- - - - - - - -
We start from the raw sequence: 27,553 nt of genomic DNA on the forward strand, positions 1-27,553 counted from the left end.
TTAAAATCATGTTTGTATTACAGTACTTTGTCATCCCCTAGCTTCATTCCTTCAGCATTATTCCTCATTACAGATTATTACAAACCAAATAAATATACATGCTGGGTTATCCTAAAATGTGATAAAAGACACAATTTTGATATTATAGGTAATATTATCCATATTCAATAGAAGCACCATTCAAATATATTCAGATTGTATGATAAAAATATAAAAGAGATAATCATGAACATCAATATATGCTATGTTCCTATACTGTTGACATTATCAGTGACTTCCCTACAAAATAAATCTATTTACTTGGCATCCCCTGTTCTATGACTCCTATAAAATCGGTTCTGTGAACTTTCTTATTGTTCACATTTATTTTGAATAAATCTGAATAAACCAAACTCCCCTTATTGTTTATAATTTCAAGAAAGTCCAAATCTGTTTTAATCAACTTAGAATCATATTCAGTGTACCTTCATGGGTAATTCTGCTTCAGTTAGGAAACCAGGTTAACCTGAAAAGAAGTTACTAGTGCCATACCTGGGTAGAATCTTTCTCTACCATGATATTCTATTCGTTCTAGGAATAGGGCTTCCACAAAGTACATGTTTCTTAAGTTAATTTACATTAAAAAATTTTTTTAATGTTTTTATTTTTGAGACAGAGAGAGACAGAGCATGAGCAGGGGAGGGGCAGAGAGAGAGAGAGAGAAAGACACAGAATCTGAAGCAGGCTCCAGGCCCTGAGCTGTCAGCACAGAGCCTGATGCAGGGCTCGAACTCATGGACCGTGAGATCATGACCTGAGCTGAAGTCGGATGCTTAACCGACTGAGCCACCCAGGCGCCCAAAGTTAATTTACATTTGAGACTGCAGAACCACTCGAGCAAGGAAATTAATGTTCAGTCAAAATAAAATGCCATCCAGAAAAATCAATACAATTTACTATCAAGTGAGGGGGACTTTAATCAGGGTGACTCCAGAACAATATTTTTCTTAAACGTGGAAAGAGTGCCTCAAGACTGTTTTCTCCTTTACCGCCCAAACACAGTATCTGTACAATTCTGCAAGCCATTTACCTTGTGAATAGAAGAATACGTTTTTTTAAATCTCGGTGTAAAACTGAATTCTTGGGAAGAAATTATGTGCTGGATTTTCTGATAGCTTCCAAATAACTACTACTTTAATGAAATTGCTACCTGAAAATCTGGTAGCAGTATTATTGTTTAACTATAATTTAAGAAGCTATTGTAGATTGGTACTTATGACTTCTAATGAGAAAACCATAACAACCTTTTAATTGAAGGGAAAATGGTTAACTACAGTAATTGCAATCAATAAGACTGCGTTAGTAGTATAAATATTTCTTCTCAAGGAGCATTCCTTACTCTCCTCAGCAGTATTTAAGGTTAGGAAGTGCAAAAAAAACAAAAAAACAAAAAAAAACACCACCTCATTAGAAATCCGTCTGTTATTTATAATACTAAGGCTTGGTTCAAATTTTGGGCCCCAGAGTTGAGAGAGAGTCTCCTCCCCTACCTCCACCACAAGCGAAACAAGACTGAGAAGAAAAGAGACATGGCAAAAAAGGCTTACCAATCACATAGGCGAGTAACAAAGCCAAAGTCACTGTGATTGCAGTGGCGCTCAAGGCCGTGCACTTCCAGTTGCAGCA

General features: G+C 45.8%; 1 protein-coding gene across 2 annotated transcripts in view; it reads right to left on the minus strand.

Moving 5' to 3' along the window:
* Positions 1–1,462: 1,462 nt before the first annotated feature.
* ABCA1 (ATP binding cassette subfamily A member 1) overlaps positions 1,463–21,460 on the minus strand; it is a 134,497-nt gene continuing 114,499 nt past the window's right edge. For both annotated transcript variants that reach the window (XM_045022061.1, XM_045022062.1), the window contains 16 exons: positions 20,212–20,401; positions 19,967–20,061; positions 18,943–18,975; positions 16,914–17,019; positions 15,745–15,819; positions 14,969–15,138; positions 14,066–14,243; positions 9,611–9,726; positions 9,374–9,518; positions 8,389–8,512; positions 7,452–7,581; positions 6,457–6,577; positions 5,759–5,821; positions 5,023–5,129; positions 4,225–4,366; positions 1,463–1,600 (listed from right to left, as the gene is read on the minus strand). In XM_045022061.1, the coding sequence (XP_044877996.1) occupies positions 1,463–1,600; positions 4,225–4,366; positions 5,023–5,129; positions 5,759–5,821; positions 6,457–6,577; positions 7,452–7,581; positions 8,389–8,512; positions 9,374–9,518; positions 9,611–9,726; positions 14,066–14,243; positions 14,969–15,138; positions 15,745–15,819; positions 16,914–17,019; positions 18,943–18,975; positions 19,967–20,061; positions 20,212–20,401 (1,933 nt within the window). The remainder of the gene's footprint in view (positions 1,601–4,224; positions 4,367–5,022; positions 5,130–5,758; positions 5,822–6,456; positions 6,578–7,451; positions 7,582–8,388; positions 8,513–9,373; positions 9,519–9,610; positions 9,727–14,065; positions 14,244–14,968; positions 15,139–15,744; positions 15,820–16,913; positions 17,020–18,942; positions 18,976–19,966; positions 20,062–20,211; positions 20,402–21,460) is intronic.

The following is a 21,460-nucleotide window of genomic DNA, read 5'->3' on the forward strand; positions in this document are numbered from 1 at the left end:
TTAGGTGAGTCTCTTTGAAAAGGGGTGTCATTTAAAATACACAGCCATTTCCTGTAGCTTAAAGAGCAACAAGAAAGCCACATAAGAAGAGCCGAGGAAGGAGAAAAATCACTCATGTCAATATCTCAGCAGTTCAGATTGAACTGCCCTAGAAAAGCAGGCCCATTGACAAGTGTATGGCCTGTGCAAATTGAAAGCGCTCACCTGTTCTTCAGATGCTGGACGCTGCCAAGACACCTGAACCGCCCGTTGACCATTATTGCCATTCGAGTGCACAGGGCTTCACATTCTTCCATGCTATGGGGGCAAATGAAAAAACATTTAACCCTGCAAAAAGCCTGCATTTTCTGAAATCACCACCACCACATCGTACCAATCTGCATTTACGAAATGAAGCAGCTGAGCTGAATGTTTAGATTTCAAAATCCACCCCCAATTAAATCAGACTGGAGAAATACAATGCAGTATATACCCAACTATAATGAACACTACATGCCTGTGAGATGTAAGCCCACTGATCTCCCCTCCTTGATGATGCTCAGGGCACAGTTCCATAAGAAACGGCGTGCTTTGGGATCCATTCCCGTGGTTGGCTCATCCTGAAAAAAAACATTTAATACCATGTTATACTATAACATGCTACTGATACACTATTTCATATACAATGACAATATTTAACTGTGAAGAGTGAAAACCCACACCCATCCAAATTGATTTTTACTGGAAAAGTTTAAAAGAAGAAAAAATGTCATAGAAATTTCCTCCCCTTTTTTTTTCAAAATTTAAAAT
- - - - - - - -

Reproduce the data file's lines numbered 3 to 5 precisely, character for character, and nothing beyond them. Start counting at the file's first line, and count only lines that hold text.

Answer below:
General features: G+C 45.8%; 1 protein-coding gene across 2 annotated transcripts in view; it reads right to left on the minus strand.

Moving 5' to 3' along the window:
* Positions 1–1,462: 1,462 nt before the first annotated feature.